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The Essential Primer For All Those Planning To Buy A Piano - Articles Surfing
Buying a piano can easily become a daunting and challenging task if you are completely new to the instrument. The customer today is faced with a myriad choices and it's easy to get confused by the wide array of models available in most piano stores today. How does one choose the best piano for one's budget? Piano manufacturing companies of all shapes and sizes are offering hundreds of models to their customers, each having its own set of features. Indeed, the unsuspecting buyer will be simply spoilt for choices. Keeping a few simple things in mind while buying a piano can help you rise above the hype and zero in on that 'perfect' model.
The first thing to remember is that a piano should suit the buyer's needs. Choosing the wrong piano could prove to be detrimental to enjoyable playing. It can also put an unnecessary strain on your bank account. An amateur player could be well off with a mid-end piano, which in spite of having less features than its costlier counterparts, will suit the purpose of the player perfectly. Professional or more experienced players can, of course, settle for more sophisticated models with advanced features.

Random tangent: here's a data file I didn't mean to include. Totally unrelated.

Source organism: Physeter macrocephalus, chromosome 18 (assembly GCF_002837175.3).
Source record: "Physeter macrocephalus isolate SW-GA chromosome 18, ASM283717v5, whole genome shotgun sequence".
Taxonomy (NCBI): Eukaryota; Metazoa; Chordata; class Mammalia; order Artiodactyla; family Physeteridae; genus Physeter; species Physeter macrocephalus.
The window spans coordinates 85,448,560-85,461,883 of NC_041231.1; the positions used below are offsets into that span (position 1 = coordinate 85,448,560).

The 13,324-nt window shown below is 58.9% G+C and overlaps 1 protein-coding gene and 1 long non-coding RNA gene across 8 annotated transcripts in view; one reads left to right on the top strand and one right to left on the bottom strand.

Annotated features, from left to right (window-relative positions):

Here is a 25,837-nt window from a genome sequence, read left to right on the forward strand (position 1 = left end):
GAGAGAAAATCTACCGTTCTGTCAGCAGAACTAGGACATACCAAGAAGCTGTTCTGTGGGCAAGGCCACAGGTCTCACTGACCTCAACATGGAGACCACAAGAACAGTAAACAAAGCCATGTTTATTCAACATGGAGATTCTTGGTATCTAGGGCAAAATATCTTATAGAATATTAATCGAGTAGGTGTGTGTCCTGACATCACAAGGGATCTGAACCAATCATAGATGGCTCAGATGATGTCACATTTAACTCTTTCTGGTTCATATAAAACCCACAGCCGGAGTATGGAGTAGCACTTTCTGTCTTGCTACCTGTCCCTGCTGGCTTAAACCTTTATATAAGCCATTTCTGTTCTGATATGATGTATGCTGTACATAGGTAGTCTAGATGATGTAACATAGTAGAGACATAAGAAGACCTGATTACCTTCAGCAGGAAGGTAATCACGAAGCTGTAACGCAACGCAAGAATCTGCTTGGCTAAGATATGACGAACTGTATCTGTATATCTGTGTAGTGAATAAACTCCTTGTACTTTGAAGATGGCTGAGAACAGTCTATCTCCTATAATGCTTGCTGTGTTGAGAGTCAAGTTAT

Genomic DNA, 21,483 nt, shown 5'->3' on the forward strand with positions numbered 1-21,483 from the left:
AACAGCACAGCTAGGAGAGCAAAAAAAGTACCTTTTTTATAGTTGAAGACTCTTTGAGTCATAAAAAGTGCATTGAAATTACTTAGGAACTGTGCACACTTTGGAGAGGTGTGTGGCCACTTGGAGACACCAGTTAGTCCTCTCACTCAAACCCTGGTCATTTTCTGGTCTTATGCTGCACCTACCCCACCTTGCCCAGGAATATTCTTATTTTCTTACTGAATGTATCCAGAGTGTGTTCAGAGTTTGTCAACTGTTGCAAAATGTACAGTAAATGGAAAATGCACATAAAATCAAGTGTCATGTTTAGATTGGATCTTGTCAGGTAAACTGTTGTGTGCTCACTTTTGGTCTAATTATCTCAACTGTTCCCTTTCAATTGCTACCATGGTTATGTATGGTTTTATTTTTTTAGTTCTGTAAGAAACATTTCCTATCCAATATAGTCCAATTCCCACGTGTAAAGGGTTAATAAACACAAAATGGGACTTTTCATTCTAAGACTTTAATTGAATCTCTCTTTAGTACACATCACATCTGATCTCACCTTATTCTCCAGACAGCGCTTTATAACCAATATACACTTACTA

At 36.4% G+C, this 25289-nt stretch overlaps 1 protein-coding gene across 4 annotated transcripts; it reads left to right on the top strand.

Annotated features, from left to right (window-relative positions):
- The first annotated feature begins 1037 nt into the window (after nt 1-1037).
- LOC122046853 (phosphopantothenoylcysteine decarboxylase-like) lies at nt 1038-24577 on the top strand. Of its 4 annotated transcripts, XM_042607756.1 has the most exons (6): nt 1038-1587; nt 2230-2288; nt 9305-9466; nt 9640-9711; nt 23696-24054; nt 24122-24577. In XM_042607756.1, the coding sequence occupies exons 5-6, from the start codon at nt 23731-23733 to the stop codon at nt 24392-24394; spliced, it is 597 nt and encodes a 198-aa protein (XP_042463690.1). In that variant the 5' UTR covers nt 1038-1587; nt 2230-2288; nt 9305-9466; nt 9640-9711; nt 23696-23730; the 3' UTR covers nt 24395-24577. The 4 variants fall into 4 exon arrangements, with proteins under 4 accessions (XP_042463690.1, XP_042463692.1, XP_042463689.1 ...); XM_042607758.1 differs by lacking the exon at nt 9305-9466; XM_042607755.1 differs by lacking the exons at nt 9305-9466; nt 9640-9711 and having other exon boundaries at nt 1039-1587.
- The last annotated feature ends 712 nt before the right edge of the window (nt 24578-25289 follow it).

The piano today comes in three main flavors - Grand pianos, Upright Pianos and Digital Pianos. Grand pianos range in size from approximately 4 foot to 9 foot long and contain about 8,000 ' 10,000 intricate parts. That's right, a piano is deceptively simple to look at from the outside but houses many small constituent parts within its large frame. More than a musical instrument, it's a masterpiece of engineering and human craftsmanship. With a curved right side, a flat left side and a lid that can be raised, grand pianos are generally considered top of the range for pianos. However, there are some excellent upright pianos that many give many Grands a run for their money.
With the largest variant known as the Concert Grand, grand pianos in general vary widely in sizes. The smallest ones are lovingly called Baby Grands. Concert Grand pianos often reach 9' and over while Baby Grand pianos are usually smaller than 6' in height.
The other popular model of the piano is the Upright Piano. It is also called as the Vertical Piano sometimes. They are usually less complicated structures than the Grands, having fewer parts in the range of 5,000 ' 6,000. Consequently, they cost significantly less. The general rule of thumb is that the taller the upright, the better the action.
With the proliferation of digital technology in the last few decades, digital pianos have recently flooded the market. Many years ago, the quality of sound that digital pianos produced left a lot to be desired. However, modern digital pianos are nothing short of analog pianos, as far as the sound emulation is concerned. A good digital piano will cost you approximately $1,000 upwards. They often have their keys weighted in the same manner as you would find on Grand and Upright pianos. In fact, once you start playing on one, you will soon forget that you are playing an electronic instrument. Some of the best names in digital pianos are Yamaha, Kurzweil, Roland, Alesis, and Technics.
The Internet is a great place to hunt for a good bargain on a piano. Just search around a bit and I'm sure that you will soon be able to find the right piano for yourself. Happy playing!
Copyright © 1995 - Photius Coutsoukis (All Rights Reserved).
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